Tuesday, 29 January 2013

From the Archives of Glossop Museum of Pictures an' That

For anyone who hasn't met her, here's a Sheela-na-Gig.  This one is resplendent on the corbel table of Kilpeck Church, Herefordshire, where she has cheered up visitors for centuries.
Her precise meaning isn't certain, academics being too shy to say "Up my wigwam, big boy!" They mention that 'they are often positioned over doors or windows, presumably to protect these openings,' (Bumsquash and Rattlesnake, 1904), when Sheela's probably only there to cheer on any locals trying to have a tuppenny upright.  Against the church door.

It's nice to know that the church once favoured causes like this. Modern churches, of course, don't usually have them; but Sheela still finds expression in the Australian colloquialism 'Sheila' which refers to any female woman of the opposite sex - and provides a fascinating insight into the psyche of the Australian male.

The Sheela-na-Gig,  in Sligo Town, has also become just another name for another Irish pub, again reflecting the aspirations and expectations of the drinking Irishman.  Or, indeed, the Irish drinking man. (Potterton & Wyndebagge, 1932).

Sadly, all this refreshing realism was swept away under the metaphorical carpet during the Victorian era. The Obscene Publications Act 1857 banned works 'written for the single purpose of corrupting the morals of youth and of a nature calculated to shock the common feelings of decency in any well-regulated mind', but an amendment to this Act made by Lord Chief Justice in 1868 included anything that could corrupt, whether this was intended or not.  It led to the banning of medical textbooks, bird-spotters' handbooks and the sale of chicken portions.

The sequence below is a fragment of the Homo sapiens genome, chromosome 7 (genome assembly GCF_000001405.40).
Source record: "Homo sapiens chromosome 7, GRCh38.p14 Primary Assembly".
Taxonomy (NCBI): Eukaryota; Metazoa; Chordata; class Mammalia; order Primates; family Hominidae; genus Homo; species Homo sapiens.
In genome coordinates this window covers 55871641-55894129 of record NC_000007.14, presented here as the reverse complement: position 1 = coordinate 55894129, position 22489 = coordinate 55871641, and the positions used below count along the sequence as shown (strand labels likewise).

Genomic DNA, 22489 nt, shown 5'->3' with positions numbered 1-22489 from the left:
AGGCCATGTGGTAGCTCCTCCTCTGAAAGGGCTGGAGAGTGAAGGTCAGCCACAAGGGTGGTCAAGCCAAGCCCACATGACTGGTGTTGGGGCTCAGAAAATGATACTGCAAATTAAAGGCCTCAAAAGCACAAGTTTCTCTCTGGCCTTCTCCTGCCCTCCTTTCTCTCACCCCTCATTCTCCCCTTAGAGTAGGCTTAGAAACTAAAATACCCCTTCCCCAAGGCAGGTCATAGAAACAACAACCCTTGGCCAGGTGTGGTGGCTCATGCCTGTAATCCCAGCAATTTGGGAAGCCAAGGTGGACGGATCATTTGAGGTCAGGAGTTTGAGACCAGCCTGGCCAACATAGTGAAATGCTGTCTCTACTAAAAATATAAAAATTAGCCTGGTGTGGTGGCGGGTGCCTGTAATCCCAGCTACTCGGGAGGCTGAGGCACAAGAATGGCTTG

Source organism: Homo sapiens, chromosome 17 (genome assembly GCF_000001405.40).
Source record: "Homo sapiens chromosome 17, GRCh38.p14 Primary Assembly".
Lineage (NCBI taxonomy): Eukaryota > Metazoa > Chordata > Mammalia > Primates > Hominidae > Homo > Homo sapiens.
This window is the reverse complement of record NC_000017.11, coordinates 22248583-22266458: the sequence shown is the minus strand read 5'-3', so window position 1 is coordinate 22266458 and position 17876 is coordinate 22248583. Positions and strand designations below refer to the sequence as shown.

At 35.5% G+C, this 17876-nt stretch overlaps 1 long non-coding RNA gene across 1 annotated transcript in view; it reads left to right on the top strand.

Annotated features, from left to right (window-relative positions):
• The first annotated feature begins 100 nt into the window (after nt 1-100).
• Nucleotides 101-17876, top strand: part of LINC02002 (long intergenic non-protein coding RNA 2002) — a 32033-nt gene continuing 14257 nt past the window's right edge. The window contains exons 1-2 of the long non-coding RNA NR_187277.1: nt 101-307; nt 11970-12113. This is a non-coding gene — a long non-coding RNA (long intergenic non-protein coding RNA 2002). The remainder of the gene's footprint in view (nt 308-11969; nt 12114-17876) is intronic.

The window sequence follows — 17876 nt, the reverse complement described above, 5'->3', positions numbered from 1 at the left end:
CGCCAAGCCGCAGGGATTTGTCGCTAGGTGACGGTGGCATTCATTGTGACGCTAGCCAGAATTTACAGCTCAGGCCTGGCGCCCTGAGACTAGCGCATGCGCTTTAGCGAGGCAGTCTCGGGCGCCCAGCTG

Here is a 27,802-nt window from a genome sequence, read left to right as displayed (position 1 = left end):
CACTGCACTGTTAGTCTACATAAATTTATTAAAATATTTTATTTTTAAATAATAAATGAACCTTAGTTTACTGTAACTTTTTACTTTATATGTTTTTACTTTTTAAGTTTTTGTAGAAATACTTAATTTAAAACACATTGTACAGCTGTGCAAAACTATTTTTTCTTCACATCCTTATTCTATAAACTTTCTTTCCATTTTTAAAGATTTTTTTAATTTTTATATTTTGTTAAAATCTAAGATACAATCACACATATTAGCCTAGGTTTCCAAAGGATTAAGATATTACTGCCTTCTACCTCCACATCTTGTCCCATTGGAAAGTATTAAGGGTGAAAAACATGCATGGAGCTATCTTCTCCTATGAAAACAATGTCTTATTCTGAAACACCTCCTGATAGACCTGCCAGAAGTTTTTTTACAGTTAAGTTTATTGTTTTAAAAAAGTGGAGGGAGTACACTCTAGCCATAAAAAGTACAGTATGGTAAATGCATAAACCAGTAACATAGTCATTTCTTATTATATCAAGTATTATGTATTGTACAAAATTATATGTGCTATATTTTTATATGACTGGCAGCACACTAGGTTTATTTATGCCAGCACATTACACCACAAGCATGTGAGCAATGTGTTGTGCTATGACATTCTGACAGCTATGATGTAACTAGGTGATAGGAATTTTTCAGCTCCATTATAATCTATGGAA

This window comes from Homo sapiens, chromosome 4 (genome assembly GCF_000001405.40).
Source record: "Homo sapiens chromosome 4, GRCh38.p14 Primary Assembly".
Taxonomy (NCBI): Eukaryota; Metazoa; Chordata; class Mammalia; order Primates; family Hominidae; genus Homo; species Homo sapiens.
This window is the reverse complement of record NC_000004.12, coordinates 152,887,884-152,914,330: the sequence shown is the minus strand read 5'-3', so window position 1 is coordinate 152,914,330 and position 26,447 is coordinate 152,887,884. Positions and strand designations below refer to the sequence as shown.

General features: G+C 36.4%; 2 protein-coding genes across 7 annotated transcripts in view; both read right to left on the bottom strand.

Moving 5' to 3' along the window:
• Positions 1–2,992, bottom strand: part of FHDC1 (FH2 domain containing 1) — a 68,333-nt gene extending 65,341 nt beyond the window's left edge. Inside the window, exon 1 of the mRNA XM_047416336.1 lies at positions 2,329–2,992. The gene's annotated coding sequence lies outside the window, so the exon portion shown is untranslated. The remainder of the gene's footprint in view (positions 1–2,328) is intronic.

However, it is questionable whether the Lord Chief Justice really had a 'well-regulated mind'.  His name was Cockburn.


  1. This image has troubled me since it first appeared a few days ago. As something of an authority on The Daft Things You Find on Churches, I suggest that this particular piece of stonemasonry is a relatively recent fake, showing as it does a person displaying an empty melon. Melons were unknown in Hertfordshire until 1953.

  2. While it's true that melons were unknown in Hertfordshire until 1953, you have failed to notice that the delights of Kilpeck Church reside in HEREFORDSHIRE, close to the border with Wales. The Welsh have been hoarding melons since before the Norman Conquest, where they were highly prized and deemed worthy of sculptural representation.

  3. Bugger. My mistake. But surely you're not sticking to your assertion that this carving is genuine ? Whilst melons may have been common in Herefordshire for ages, alopecia first appeared in that neck of the woods in 1975.

  4. This carving's genuine, all right. Why, there's even a family photo of Uncle Percy leering at it, dating from the twelfth century.


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